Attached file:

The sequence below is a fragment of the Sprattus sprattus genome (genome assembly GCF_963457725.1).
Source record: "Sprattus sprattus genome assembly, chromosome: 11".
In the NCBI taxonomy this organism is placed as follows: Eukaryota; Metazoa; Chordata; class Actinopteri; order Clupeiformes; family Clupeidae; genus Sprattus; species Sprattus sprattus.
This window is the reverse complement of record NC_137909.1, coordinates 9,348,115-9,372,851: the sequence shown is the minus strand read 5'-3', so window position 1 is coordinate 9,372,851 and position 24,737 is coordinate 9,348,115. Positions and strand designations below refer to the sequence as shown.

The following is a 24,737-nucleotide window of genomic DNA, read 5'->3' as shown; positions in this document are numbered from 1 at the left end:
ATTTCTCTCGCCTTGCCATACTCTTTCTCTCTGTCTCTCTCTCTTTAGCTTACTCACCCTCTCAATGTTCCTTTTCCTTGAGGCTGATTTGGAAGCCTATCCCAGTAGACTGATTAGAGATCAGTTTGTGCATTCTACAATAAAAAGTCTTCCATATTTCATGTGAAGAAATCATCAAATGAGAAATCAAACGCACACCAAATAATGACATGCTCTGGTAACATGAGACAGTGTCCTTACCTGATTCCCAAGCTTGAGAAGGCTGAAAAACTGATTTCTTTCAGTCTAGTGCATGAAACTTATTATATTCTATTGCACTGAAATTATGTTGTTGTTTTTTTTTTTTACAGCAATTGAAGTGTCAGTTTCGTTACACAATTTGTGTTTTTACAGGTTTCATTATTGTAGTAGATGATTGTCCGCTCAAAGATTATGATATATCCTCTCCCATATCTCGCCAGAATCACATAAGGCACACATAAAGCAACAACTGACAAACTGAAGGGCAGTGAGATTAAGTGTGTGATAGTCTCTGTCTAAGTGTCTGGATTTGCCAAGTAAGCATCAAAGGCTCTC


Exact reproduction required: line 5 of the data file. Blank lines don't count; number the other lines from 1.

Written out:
The following is a 24,737-nucleotide window of genomic DNA, read 5'->3' as shown; positions in this document are numbered from 1 at the left end: